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Simrat K Sodhi, Saghar Bagheri, Yulia Wolfson, Pradeep Y Ramulu, Pujan Dave, Luis A Lesmes, Emma McDonnell, Rupert Wolfgang Strauss, David S Friedman, Hendrik P Scholl; Repeatability of contrast testing and the comparison of contrast sensitivity between normal and glaucomatous eyes. Invest. Ophthalmol. Vis. Sci. 2016;57(12):617.
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© ARVO (1962-2015); The Authors (2016-present)
The full contrast sensitivity function (CSF) describes different aspects of visual performance including: peak contrast sensitivity (CS) – 1/contrast threshold assessed at medium-to-large optotype sizes – and contrast acuity (CA) – optotype size thresholds assessed at high-contrast. CS testing has had limited use as a visual outcome, due to imprecision in the clinical setting. The purpose of this study was to (i) evaluate CS differences in normal and impaired vision, as assessed with the novel qCSF tester (Adaptive Sensory Technology), (ii) to evaluate and compare repeatability of CS testing in normal and impaired vision.
qCSF data was obtained in 40 eyes (20 normal subjects) and 60 eyes (30 glaucoma subjects) with an average visual field (VF) loss of -9.5 (SD=8.6) dB assessed by Humphrey 24-2. CS data was collected in monocular conditions, with worse-seeing eye retested for glaucoma subjects and both eyes retested for normal subjects. Re-test measurements were obtained to assess repeatability and precision. CS metrics were derived from the qCSF, including area under the log CSF (AULCSF) curve and CA, the high spatial frequency at which sensitivity=0.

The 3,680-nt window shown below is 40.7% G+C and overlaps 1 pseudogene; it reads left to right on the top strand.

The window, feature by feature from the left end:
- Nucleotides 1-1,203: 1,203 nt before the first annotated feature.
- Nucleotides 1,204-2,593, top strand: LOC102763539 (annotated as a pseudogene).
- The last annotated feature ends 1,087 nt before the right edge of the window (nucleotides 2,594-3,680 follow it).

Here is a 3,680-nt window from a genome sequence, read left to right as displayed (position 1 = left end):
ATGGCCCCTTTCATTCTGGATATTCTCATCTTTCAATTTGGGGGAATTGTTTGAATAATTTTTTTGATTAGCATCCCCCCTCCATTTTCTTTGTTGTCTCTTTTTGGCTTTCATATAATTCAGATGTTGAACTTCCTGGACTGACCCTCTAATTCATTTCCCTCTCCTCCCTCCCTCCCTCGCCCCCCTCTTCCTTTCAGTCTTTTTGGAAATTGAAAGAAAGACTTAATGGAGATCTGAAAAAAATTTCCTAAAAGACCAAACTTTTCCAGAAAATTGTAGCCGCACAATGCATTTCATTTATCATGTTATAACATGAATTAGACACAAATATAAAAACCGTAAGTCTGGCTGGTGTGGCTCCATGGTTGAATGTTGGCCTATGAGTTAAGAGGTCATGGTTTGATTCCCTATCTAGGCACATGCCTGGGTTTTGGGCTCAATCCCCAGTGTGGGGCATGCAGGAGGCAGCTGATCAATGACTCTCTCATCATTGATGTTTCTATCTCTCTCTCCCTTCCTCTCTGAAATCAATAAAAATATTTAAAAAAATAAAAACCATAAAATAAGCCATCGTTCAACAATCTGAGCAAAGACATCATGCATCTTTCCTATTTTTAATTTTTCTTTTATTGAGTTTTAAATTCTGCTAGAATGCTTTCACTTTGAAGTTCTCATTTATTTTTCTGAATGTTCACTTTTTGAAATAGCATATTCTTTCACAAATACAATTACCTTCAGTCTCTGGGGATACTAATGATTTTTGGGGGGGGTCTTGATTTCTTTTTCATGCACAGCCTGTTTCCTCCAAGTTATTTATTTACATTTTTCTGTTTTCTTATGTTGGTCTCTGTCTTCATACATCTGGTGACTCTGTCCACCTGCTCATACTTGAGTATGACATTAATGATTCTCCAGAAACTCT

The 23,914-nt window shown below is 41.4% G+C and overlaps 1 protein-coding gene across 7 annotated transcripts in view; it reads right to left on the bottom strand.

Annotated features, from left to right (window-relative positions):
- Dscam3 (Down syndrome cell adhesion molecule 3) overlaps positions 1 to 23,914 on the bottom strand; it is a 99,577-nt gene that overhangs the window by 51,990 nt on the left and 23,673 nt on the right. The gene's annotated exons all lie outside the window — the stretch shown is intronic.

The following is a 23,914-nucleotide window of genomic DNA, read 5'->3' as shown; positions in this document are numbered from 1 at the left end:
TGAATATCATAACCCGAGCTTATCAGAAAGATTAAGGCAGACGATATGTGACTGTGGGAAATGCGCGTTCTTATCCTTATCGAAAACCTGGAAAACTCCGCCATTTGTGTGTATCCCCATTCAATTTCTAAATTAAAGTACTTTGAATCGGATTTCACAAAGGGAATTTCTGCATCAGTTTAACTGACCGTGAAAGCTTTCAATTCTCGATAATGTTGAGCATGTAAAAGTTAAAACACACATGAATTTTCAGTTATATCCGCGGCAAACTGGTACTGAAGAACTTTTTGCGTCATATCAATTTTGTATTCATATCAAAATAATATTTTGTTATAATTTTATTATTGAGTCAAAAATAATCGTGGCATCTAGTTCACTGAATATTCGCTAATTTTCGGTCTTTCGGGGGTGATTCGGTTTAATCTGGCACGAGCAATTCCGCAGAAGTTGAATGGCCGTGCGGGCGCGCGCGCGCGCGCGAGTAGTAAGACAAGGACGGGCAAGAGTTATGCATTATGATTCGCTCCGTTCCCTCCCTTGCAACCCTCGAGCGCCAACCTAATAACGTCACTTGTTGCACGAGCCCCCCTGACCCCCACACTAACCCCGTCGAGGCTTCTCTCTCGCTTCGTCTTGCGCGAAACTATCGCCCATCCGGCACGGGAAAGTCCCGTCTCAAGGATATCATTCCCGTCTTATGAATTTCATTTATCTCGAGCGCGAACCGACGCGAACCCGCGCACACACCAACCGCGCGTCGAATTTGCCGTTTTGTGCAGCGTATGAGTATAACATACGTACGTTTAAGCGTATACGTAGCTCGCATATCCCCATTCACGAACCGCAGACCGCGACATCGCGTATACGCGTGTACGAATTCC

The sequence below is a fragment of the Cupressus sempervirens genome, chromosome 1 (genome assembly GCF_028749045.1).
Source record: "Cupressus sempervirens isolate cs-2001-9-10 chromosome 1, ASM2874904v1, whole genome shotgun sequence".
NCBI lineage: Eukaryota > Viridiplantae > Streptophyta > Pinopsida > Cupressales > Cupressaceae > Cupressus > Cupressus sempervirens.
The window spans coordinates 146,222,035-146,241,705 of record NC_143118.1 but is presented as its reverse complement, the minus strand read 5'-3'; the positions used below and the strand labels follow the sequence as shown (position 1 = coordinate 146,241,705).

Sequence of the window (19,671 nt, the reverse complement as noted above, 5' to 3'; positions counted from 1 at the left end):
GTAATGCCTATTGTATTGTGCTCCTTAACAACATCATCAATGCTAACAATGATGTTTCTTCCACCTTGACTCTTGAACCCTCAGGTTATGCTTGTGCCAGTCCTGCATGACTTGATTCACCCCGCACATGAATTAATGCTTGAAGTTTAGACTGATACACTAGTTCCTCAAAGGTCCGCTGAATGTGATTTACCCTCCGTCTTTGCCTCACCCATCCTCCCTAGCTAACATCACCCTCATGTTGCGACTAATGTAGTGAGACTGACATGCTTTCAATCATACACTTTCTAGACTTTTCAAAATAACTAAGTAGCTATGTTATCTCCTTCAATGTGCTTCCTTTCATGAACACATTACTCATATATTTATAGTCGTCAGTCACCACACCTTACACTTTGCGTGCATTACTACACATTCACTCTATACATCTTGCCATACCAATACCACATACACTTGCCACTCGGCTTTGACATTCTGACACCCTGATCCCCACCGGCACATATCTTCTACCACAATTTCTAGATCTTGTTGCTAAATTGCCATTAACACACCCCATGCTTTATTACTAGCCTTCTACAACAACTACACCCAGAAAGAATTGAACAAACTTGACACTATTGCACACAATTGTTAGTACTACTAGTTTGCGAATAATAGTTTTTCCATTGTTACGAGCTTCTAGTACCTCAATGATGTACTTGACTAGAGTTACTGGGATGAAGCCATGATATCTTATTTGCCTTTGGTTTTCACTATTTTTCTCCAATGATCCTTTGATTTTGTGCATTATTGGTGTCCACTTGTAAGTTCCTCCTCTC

In normal subjects AULCSF (mean=1.58;SD=.15), and CA (mean=1.40;SD=.09) values were consistently higher and less variable than those observed in glaucoma: AULCSF (mean=.88;SD=.47), and CA (mean=1.02;SD=.33). The coefficients of repeatability for AULCSF and CA were .15 and .13 decimal log units for normal vision and .11 and .12 log units for glaucoma, respectively. The area under the Receiver Operating Characteristic (ROC) for discriminating eyes with normal and impaired vision was 93% for AULCSF and 91% for CA.
This study demonstrates that qCSF yields better contrast sensitivity in normal eyes, compared to glaucomatous eyes. Of note, repeatability is comparable in both groups, for both AULCSF and CS metrics. The qCSF exhibits potential as a clinical trial endpoint, as contrast sensitivity has been previously shown to affect visual quality of life.
This is an abstract that was submitted for the 2016 ARVO Annual Meeting, held in Seattle, Wash., May 1-5, 2016.
The CSF, which defines visual performance over stimulus dimensions, summarized by AULCSF and CA.
Bland-Altman plots presenting AULCSF and CA test-retest scores, and coefficients of repeatability (COR) for normal (blue) and glaucomatous (red) eyes.
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